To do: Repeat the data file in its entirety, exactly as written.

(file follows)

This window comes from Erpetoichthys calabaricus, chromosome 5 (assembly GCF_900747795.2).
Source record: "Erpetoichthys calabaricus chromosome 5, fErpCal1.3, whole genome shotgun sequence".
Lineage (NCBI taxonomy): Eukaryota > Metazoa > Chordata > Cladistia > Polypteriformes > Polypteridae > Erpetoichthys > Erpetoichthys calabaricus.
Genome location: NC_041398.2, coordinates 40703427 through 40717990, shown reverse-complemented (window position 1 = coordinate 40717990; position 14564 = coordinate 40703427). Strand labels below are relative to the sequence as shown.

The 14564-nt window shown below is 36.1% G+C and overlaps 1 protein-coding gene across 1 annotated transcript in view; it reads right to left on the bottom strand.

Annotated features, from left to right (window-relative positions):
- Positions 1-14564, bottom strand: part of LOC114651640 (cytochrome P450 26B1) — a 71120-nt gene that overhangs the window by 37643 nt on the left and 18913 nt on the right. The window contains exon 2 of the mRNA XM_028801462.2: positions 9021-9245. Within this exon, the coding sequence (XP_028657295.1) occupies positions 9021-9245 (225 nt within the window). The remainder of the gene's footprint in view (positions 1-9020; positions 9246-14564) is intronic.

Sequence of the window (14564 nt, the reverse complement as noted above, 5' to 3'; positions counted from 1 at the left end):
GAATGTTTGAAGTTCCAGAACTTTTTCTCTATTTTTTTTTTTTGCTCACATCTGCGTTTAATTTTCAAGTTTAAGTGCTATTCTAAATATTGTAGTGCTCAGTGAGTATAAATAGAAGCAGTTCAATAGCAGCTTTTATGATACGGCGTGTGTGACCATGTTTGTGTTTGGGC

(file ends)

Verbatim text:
This window comes from Erpetoichthys calabaricus, chromosome 5 (assembly GCF_900747795.2).
Source record: "Erpetoichthys calabaricus chromosome 5, fErpCal1.3, whole genome shotgun sequence".
Lineage (NCBI taxonomy): Eukaryota > Metazoa > Chordata > Cladistia > Polypteriformes > Polypteridae > Erpetoichthys > Erpetoichthys calabaricus.
Genome location: NC_041398.2, coordinates 40703427 through 40717990, shown reverse-complemented (window position 1 = coordinate 40717990; position 14564 = coordinate 40703427). Strand labels below are relative to the sequence as shown.

The 14564-nt window shown below is 36.1% G+C and overlaps 1 protein-coding gene across 1 annotated transcript in view; it reads right to left on the bottom strand.

Annotated features, from left to right (window-relative positions):
- Positions 1-14564, bottom strand: part of LOC114651640 (cytochrome P450 26B1) — a 71120-nt gene that overhangs the window by 37643 nt on the left and 18913 nt on the right. The window contains exon 2 of the mRNA XM_028801462.2: positions 9021-9245. Within this exon, the coding sequence (XP_028657295.1) occupies positions 9021-9245 (225 nt within the window). The remainder of the gene's footprint in view (positions 1-9020; positions 9246-14564) is intronic.

Sequence of the window (14564 nt, the reverse complement as noted above, 5' to 3'; positions counted from 1 at the left end):
GAATGTTTGAAGTTCCAGAACTTTTTCTCTATTTTTTTTTTTTGCTCACATCTGCGTTTAATTTTCAAGTTTAAGTGCTATTCTAAATATTGTAGTGCTCAGTGAGTATAAATAGAAGCAGTTCAATAGCAGCTTTTATGATACGGCGTGTGTGACCATGTTTGTGTTTGGGC